Yardstick. Under this technique, the expert benchmarks a damaged company’s performance to external sources, such as publicly traded comparables or industry guidelines. The presumption is that the company’s performance would have mimicked that of its competitors if not for the tortious act.
Sales projection. Projections or forecasts of the company’s expected cash flow serve as the basis for damages under this method. Damages involving niche players and start-ups often call for the sales projection method, because they have limited operating history and few meaningful comparables.
An expert considers the specific circumstances of the case to determine the appropriate valuation method (or methods) for that situation.
After financial experts have estimated lost profits, they discount their estimates to present value. Some jurisdictions have prescribed discount rates, but, in many instances, experts subjectively determine the discount rate based on their professional opinions about risk. Small differences in the discount rate can generate large differences in final conclusions. As a result, the subjective discount rate is often a contentious issue.
The final step is to address mitigating factors. What could the damaged party have done to minimize its loss? Most jurisdictions hold plaintiffs at least partially responsible for mitigating their own damages. Like discount rates, this subjective adjustment often triggers widely divergent opinions among the parties involved.
Are you prepared?
You probably don’t relish the thought of heading to court to fight for economic damages. But these situations can occur — often quite unexpectedly — and it’s better to be prepared than surprised. Contact us for more information at 205-345-9898.
© 2019 Covenant CPA
Do you have investments outside of tax-advantaged retirement plans? If so, you might still have time to shrink your 2018 tax bill by selling some investments • you just need to carefully select whichinvestments you sell.
Try balancing gains and losses
If you’ve sold investments at a gain this year, consider selling some losing investments to absorb the gains. This is commonly referred to as “harvesting” losses.
If, however, you’ve sold investments at a loss this year, consider selling other investments in your portfolio that have appreciated, to the extent the gains will be absorbed by the losses. If you believe those appreciated investments have peaked in value, essentially you’ll lock in the peak value and avoid tax on your gains.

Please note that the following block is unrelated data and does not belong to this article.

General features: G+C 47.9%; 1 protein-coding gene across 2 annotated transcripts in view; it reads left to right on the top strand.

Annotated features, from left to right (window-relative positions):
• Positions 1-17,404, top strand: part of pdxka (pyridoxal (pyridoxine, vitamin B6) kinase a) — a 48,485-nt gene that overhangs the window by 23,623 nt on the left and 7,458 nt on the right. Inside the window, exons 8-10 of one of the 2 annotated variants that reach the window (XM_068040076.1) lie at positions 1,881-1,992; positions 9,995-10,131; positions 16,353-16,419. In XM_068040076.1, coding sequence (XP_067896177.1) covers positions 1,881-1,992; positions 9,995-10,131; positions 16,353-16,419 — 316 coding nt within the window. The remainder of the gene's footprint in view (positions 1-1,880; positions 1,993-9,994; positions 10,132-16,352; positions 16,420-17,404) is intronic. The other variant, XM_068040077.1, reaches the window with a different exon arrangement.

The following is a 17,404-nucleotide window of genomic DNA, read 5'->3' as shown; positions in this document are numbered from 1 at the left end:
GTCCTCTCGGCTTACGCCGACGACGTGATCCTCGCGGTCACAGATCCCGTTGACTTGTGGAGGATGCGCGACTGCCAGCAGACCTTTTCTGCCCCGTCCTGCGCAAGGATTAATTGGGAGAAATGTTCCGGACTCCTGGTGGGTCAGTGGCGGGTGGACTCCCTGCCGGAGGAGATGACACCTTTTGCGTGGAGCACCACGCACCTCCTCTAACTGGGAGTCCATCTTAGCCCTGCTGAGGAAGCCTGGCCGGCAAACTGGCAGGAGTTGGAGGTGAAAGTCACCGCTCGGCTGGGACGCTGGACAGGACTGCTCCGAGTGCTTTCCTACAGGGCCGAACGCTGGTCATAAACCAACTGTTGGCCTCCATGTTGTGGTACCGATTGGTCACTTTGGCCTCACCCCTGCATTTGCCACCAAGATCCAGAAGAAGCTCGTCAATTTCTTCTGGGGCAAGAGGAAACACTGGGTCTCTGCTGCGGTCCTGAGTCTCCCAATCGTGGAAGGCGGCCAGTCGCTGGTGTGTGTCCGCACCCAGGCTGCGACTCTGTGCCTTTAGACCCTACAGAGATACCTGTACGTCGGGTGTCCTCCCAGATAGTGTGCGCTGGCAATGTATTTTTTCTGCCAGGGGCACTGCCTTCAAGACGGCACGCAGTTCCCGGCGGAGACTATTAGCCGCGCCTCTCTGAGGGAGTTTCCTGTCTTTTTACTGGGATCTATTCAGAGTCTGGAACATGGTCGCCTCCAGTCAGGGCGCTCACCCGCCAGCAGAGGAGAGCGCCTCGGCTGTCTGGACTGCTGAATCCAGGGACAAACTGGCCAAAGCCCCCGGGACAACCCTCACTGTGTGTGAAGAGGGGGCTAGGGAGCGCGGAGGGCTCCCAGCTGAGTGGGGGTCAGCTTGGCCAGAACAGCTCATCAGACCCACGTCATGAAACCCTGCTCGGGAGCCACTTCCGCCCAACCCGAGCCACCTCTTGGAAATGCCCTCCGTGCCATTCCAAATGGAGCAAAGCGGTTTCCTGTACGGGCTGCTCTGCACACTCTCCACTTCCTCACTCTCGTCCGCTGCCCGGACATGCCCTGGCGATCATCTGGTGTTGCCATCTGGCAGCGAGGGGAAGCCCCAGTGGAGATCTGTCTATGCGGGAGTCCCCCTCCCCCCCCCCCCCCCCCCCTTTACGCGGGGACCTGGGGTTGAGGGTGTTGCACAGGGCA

Review your potential tax rates
At the federal level, long-term capital gains (on investments held more than one year) are taxed at lower rates than short-term capital gains (on investments held one year or less). The Tax Cuts and Jobs Act (TCJA) retains the 0%, 15% and 20% rates on long-term capital gains. But, for 2018 through 2025, these rates have their own brackets, instead of aligning with various ordinary-income brackets.
For example, these are the thresholds for the top long-term gains rate for 2018:
- Singles: $425,800
- Heads of households: $452,400
- Married couples filing jointly: $479,000
But the top ordinary-income rate of 37%, which also applies to short-term capital gains, doesn’t go into effect until income exceeds $500,000 for singles and heads of households or $600,000 for joint filers. The TCJA also retains the 3.8% net investment income tax (NIIT) and its $200,000 and $250,000 thresholds.
Don’t forget the netting rules
Before selling investments, consider the netting rules for gains and losses, which depend on whether gains and losses are long term or short term. To determine your net gain or loss for the year, long-term capital losses offset long-term capital gains before they offset short-term capital gains. In the same way, short-term capital losses offset short-term capital gains before they offset long-term capital gains.
You may use up to $3,000 of total capital losses in excess of total capital gains as a deduction against ordinary income in computing your adjusted gross income. Any remaining net losses are carried forward to future years.
Time is running out
By reviewing your investment activity year-to-date and selling certain investments by year end, you may be able to substantially reduce your 2018 taxes. But act soon, because time is running out.
Keep in mind that tax considerations shouldn’t drive your investment decisions. You also need to consider other factors, such as your risk tolerance and investment goals.
We can help you determine what makes sense for you. Please contact us at 205-345-9898.
© 2018 Covenant CPA